With ‘Weaves’ Distant Animals further explores his study of text as a method of scoring for the modular synthesiser. Continuing a trilogy that began with 2018’s ‘Lines’, Distant Animals new work ‘Weaves’ is the artists second album for Hallow Ground, and marks a movement away from the formers ‘pure’ drone to a more rhythmic form of timbral composition.
Inspired by the writing of anthropologist Tim Ingold, the work is orientated by a single atonal rhythmic sequence transposed across several voices, blending crashing bells, strums, and blocks with waves of swelling granular synthesis, until eventually descending into a wash of cavernous field-recordings.
Over its 33 minute length, the album invokes avant-garde compositional strategies to create an emergent and increasingly hostile sound-world that reflects the works underlying concept. As a researcher and academic exploring the ‘social-function’ of art-making, Distant Animals music posits that creativity, rather than being the domain of ’specialist ‘artists’, is a facet of everyday life. As such, ‘Weaves’, and the score upon which it is based, promotes a method of semi-aleatoric composition in which each moment recontextualises those that precede it, affording radically different interpretations of its materials as it progresses, though rarely straying from the same fundamental sound world. Art, as with life, is comprised of an endless stream of minute creative decisions that together form the basis of human experience.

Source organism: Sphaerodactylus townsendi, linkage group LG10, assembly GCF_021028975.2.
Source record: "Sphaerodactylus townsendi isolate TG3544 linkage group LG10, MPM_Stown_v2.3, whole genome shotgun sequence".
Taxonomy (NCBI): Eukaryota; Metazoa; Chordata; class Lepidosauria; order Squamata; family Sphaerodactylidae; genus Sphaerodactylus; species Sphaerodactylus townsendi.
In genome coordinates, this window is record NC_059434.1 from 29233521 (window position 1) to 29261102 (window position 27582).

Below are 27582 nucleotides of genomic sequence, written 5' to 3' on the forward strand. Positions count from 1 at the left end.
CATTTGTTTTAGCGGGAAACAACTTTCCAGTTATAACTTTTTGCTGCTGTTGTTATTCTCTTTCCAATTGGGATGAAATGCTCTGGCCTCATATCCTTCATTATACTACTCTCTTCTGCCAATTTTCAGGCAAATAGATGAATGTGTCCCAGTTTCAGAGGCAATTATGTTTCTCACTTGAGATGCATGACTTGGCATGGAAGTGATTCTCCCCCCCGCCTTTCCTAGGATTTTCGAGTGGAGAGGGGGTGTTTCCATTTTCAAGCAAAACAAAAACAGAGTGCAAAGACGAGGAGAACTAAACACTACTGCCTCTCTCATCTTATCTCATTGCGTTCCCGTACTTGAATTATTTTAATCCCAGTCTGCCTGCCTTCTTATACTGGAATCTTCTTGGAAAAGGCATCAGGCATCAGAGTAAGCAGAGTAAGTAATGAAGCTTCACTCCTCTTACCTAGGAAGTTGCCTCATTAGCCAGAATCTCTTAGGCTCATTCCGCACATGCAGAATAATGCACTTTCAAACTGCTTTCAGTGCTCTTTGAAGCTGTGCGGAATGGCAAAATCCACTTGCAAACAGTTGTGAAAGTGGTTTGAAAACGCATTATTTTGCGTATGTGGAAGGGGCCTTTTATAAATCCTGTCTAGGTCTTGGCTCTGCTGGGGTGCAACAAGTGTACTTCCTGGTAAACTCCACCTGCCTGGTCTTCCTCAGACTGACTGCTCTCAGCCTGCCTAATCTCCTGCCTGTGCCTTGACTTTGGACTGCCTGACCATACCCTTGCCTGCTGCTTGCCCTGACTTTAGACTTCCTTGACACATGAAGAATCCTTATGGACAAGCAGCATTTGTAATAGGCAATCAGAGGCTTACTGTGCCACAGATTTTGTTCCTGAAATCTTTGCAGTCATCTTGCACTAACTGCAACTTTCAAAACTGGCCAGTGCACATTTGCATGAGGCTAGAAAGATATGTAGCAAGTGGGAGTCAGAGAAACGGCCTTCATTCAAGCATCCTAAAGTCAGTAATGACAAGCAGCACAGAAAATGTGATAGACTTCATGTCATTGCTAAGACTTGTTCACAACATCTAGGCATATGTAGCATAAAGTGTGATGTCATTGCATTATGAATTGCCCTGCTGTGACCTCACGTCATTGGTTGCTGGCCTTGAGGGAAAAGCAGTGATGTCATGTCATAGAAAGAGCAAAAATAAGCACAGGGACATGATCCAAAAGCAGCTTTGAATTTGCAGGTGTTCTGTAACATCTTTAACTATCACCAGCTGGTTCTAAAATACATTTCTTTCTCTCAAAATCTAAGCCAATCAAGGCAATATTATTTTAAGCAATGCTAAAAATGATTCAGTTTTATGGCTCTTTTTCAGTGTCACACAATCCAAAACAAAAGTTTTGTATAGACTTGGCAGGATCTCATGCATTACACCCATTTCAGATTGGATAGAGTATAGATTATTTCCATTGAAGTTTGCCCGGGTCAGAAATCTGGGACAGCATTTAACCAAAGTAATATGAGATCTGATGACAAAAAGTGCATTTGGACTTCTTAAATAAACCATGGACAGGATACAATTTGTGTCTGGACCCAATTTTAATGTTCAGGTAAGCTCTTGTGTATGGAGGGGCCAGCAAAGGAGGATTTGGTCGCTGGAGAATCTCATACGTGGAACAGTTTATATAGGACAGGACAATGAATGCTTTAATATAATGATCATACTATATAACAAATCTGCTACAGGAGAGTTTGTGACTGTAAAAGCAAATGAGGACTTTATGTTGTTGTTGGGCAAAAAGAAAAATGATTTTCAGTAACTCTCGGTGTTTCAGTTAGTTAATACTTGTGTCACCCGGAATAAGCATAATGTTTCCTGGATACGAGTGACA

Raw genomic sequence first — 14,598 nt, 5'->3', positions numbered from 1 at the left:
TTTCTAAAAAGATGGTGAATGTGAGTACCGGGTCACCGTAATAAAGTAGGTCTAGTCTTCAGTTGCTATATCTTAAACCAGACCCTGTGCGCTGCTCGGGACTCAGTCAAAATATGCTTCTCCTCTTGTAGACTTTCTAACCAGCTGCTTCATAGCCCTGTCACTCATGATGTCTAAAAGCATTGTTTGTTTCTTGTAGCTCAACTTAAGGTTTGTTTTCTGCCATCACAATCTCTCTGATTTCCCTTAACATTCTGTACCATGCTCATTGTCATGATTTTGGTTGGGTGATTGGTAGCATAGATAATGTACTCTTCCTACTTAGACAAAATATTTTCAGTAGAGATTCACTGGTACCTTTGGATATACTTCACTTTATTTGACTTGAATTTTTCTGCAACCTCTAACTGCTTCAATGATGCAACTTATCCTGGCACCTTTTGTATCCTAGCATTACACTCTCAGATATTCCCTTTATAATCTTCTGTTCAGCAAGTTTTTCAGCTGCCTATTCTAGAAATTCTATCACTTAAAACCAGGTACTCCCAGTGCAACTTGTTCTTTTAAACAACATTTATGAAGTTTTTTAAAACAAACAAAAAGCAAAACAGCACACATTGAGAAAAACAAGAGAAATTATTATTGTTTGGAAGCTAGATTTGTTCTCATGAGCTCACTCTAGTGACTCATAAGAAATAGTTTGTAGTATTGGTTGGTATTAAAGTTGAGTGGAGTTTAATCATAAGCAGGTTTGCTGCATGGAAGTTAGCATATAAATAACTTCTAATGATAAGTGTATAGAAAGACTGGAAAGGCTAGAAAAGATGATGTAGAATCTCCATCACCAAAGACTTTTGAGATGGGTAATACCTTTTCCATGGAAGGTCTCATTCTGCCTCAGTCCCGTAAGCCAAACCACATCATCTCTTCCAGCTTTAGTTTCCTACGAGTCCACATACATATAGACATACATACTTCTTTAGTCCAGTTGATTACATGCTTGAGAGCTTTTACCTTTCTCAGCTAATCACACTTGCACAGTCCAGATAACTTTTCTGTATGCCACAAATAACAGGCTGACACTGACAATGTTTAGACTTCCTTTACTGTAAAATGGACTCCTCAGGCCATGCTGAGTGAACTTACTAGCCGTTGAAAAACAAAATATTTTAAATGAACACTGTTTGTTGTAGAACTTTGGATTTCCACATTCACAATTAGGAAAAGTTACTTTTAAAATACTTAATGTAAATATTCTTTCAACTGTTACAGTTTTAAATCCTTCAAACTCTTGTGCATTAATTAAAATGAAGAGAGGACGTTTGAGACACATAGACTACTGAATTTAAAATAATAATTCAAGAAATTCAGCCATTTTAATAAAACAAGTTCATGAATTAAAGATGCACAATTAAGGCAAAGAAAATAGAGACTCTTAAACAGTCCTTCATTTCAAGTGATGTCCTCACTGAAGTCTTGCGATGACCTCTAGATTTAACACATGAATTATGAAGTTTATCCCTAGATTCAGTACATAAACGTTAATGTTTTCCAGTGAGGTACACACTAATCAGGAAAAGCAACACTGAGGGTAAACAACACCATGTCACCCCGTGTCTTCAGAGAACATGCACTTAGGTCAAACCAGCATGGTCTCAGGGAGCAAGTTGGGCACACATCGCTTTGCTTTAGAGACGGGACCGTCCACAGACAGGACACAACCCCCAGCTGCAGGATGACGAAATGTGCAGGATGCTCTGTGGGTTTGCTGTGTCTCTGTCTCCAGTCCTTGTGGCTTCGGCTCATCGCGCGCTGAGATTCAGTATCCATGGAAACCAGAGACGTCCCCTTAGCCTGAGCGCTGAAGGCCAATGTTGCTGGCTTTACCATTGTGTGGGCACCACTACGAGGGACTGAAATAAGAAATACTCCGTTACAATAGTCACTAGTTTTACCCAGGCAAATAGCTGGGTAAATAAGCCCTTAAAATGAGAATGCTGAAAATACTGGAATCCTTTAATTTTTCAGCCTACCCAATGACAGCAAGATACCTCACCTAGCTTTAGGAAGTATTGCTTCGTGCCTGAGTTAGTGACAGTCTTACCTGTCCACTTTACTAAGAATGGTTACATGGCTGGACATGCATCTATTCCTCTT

Completing the ‘A Process of a Line-making’ trilogy, the album is accompanied by a third instalment, ‘Threads’. Available exclusively as a limited run cassette, ‘Threads’ further incorporates the social into the compositional narrative.
‘Threads’ concludes its trilogy in a playful, yet haunting fashion that seeks to sonify the socio-political research upon which it is based.
Like ‘Lines’ and ‘Weaves’, it is based upon the modular synthesiser, but here frames it with field-recordings, harmonium, feedback, and percussion, each voice reflecting different aspects of modern communal life. Drawing upon drum machines and plundered folk songs, alongside recordings of the composers scored walks across the beaches of Southern England,